• Story: narratives have a social aspect that taps our attention. We are touched by recounting shared experiences or witnessing someone’s else fears, such us in games with rich characters. Story does a decent job at both getting and holding attention.
    • Gameplay: as through the lens of the MDA framework, which understands games having Mechanics (rules), dynamics (interactions), and aesthetics (emotional responses). In more general terms, what happens with the system during the act of playing. Gameplay falls short at getting attention, but does an outstanding job at holding attention.

Lemarchand’s game component for getting and holding attention

  • Lemarchand explained how at Naughty Dog they deal with attention. When playing Uncharted players tend to look mainly around the center of the screen, secondarily to the bottom, and lastly to the top of the screen. Their knowledge on players’ visual attention comes from observing participants, however Lemarchand would like to use eye tracking. During playtesting, their participants focus on playing, they don’t talk, telemetry data is recorded. At the end of the session, they fill out surveys or have an exit interview.

The 5 Domains of Play: Applying Psychology’s Big 5 Motivation Domains to Games by Jason VandenBerghe

This great talk covered a topic the same topic that my master thesis: personality traits according to the Big 5 theory and how it informs us about what gamers enjoy playing. My approach was more focused on game mechanics whereas Jason’s is more on ‘domains of play’.

The Big 5 is a widely known personality framework defined by the following 5 traits, each of them is treated as a continuum:

  1. Openness to new experiences: an imaginative person who embraces new ideas, as opposed to a more conventional person who prefers known situations.
  2. Consciousness: relates to self-control, ranging from being well-organized and strong will to difficulty achieving goals.
  3. Extraversion: social style, an extroverted  person enjoys large groups, being talkative. A more introverted person is not unfriendly but reserved and independent.
  4. Agreeableness: an altruist trail, ranging from empathy and being helpful to a more suspicious and competitive angle.
  5. Neuroticism: emotional stability, a person with higher neuroticism is prone to experience negative states, such as fear, stress, guilt, anger.

Now that you have a sense of them, check out the VandenBerghe’s slide which powerfully summaries each trait with a character (btw, I strongly believe this slide should be included in psychology books from now on):

Big 5 traits and representative characters

VandenBerghe elaborated 5 domains of play which mapped onto the personality traits:

  1. Novelty (related to Openness): such as Madden NFL on the one hand, and Minecraft on the other.
  2. Challenge (related to Consciousness): for instance, Lego Star Wars versus Splinter Cell.
  3. Stimulation (related to Extraversion): like Flower against Just Dance.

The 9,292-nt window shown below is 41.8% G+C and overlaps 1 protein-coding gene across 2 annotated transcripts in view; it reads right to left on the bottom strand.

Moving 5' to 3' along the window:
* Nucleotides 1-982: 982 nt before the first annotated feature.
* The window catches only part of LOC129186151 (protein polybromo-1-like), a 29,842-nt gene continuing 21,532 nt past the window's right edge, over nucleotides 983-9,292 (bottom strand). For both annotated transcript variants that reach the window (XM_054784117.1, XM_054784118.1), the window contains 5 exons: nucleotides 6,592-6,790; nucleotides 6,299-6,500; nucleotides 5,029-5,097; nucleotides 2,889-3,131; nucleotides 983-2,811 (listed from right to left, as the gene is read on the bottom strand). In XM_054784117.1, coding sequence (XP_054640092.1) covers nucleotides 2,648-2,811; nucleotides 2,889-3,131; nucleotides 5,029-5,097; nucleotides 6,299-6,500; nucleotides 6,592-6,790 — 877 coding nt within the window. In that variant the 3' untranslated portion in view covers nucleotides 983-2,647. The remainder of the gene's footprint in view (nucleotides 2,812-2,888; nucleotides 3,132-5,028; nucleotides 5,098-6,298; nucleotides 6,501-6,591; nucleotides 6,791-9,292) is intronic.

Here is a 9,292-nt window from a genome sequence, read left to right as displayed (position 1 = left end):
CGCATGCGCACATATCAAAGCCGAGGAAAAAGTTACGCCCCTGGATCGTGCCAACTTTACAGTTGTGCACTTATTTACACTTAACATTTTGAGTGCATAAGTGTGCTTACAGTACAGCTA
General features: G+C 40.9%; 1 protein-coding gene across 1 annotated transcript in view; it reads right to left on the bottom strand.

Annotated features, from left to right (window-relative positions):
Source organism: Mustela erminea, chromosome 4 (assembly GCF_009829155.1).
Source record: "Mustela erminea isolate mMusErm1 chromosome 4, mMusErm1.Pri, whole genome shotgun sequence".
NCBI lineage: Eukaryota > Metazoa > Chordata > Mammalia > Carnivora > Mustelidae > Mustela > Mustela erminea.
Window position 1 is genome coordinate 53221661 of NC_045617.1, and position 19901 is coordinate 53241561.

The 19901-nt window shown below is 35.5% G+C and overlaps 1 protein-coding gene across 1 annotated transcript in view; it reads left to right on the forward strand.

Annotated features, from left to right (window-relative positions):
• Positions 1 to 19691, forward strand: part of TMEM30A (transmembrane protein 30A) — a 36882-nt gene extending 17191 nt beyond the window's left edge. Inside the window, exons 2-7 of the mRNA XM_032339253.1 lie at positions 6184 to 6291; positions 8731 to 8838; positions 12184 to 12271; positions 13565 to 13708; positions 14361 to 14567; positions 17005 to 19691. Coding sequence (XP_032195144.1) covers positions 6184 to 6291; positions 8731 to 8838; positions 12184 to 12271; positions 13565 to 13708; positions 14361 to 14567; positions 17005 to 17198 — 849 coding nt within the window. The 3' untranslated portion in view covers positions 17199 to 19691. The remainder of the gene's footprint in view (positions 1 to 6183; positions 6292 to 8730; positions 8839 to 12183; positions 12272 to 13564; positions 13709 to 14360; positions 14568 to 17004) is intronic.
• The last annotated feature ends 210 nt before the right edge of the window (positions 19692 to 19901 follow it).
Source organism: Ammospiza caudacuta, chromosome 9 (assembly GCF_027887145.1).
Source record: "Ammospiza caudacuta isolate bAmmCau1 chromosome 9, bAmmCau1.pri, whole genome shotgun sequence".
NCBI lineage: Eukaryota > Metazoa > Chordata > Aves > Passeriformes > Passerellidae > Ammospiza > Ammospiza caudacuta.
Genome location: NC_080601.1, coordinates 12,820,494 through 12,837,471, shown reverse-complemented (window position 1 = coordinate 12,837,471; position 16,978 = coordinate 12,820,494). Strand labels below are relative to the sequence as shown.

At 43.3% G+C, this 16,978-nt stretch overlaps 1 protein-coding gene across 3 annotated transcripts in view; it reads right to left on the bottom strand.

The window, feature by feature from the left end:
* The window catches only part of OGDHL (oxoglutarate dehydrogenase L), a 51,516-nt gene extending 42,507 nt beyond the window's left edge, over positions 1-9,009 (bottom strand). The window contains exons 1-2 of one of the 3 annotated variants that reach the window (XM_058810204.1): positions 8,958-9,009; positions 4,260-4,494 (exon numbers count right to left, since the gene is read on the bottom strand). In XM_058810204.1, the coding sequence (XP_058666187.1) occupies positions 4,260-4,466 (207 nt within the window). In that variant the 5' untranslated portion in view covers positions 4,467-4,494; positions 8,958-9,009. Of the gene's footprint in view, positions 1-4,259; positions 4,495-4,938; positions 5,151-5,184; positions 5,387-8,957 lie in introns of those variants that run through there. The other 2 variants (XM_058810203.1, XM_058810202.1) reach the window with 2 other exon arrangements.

4. Harmony (related to Agreeableness): from Street Fighter to Little Big Planet.
  5. Threat (related to Neuroticism): starting inPeggle and finishing on Call of Duty.

As you noticed, each game taps on particular personality traits. The lesson is that depending on who or how many people you want to satisfy with your game you will have to enable gameplay components that taps on those traits.

VandenBerghe and colleagues continue researching to better understand how personality profiles shape what games we prefer to play. They employ a qualitative approach by conducting interviews.

What You Don’t Know IS Hurting You: How Aggressive User-Research Improved Resistance 3 by Drew Murray

Murray did an awesome job presenting a case study on Resistance 3 which covers how Insomniac Games is dealing on the Games User Research field.

It started by identifying 4 key questions when you’re going to do GUR:

  1. Who are you testing? (differentiate between internal and external testing)
  2. What aspect of the experience are you measuring? (Affect, behavior, or cognition)
  3. What type of data are you dealing with? (quantitative or qualitative)
  4. How are you collecting the data? (observation, metrics, self-report)

Murray also made a distinction between usability and playtesting sessions. Where the former were done to collect behavioral and cognitive data, and the latter to collect behavioral and affective data.

One of the dev team’s goals during for usability sessions of Resistance 3 was improving the shooting controls. They collected quantitative data on impact location of the shooting target, then visualized it to steer adjustments.

Lot of data from playtesting sessions was analyzed as metrics. For example, to review how popular the different weapons were or how difficult the missions were. Comparing results of sessions through time also provided with great insight about how successful (or not) the fine-tuning efforts were coming.

Murray underlined the invaluable information coming from usability and playtesting sessions and therefore how GUR activities have been done more often at Insomniac. One of his pieces of advice was to automate as much as possible the collection and analysis of data, but without forgetting to double-check results manually.

Finally, I really enjoyed his visualization on the progression of GUR work at his studio:

Visualization of GUR activity at Insomniac Games

  1. Jonathan says:

    Thank you so much for putting this together!